I thought about what she was saying. "You know Suzie," I told her, "you're really right. I'll be happy to come to our party."

After we hung up I realized how lucky I was to have a friend who, with eye patches or without, was able to see things that most of us can't.


Ages 3-5

Q. How did Suzie's friends feel when they found out she could see again.
A. They felt very happy and thankful that their friend was okay.

Q. What lesson did Sherry learn from Suzie?
A. She realized that everybody who could see had a lot to feel grateful about.

Ages 6-9

Q. Who do you thing appreciates something more:

  1. somebody who loses that thing and then gets it back, or
  2. somebody who never lost it in the first place? Why?

A. While in theory we should appreciate things even without having lost them, we all too often take things for granted. Sometimes only when we feel the loss of something are we able to fully appreciate its value. This is why Suzie was able to appreciate her eyesight more than her friends did. But the key to being grateful is to never take things for granted.

Q. How do you think it would change us if we could fully appreciate all of the good things in our life?
A. It would make us very happy. We all have a countless number of blessings in our life, any one of which would fill us with joy if we really appreciated it. When we teach ourselves to focus on some of this good -- be it our family, friends, health, possessions, or simply the joy of being alive -- we tap into a powerful tool to happiness.

Ages 10 and Up

Q. Suzie had a close call and almost lost her vision. But through this experience she came to appreciate her vision more than she would otherwise. In your opinion is loss or threat of loss the only way to acquire the gift of appreciation? If not, what other methods are there?
A. Certainly the experience of lacking something is a powerful growth tool to deepen our appreciation although it can be quite painful. A more pleasant way of gaining the spiritual gift of appreciation is through making a serious effort to appreciate that which we have. We could do this by imagining what our lives would lack without these things, or by trying to increase our awareness of the good things in our lives as we encounter them. When we do this we will grow in our ability to appreciate the good in our lives and perhaps learn the lesson without having to experience loss.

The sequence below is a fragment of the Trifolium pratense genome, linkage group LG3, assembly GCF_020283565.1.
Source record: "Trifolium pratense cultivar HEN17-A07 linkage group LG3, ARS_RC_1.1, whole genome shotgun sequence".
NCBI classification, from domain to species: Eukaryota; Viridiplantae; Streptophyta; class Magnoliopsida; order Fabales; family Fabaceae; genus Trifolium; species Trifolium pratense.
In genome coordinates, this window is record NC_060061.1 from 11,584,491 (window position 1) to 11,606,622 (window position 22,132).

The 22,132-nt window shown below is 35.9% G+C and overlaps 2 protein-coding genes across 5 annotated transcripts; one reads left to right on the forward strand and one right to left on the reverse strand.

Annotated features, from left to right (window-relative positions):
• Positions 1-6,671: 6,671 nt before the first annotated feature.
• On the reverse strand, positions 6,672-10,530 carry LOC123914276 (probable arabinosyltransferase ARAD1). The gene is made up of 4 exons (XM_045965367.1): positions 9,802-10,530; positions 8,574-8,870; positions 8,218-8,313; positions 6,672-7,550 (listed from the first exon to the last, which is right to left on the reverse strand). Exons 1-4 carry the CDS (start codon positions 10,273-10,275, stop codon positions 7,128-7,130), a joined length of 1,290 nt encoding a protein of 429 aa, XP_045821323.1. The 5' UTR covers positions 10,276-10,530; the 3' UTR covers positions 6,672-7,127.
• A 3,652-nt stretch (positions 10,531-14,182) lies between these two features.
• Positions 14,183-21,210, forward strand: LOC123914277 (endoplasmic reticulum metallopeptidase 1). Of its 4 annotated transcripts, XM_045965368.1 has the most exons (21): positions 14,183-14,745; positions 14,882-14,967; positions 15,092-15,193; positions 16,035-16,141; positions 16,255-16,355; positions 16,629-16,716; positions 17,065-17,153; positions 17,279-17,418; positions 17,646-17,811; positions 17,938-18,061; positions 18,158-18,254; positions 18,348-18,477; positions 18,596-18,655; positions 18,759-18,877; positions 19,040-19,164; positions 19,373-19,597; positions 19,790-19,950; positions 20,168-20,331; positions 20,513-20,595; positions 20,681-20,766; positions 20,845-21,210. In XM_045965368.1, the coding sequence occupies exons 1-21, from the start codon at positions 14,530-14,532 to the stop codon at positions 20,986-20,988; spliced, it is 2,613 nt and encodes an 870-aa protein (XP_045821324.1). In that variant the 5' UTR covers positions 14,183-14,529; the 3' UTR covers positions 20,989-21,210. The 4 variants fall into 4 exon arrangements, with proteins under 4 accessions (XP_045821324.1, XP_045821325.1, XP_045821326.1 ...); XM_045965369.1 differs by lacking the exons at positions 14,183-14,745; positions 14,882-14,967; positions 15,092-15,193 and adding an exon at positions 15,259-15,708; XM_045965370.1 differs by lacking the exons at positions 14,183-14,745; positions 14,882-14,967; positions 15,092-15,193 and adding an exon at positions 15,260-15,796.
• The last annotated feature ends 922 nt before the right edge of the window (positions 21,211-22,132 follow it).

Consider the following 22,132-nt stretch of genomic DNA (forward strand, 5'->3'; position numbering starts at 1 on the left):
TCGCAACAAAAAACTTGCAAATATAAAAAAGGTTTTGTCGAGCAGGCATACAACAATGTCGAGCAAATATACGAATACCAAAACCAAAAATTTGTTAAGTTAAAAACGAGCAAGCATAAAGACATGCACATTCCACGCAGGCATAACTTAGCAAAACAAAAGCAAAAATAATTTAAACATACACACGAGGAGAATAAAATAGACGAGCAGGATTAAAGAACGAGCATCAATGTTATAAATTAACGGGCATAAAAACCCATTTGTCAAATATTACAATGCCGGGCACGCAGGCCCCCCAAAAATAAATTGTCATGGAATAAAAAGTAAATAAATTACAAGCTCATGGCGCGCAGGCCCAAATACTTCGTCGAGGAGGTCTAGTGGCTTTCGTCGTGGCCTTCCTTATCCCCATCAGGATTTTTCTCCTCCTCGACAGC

Q. God instructed the Jewish people to bring offerings to Him in the Tabernacle to thank Him for the good He had given them. Does God really need our thanks, or our offerings for that matter? Why do you think He asked this of us?
A. God is the Creator of everything. Since everything already belongs to Him, certainly He doesn't need anything from us. Yet He has such great love for us that He wants to give us the greatest gift of spiritual growth and awareness. Developing a sense of gratitude is a big part of that growth. When the Jewish people would bring offerings of thanksgiving it would help them to realize all they had to be thankful for and it would help to awaken in them an ability to appreciate these things. In truth, although God doesn't need our thanks, we need to learn how to thank Him in order for us to grow.

Q. What are some good things in your life that you appreciate? Imagine for a moment your life without them.


Next Steps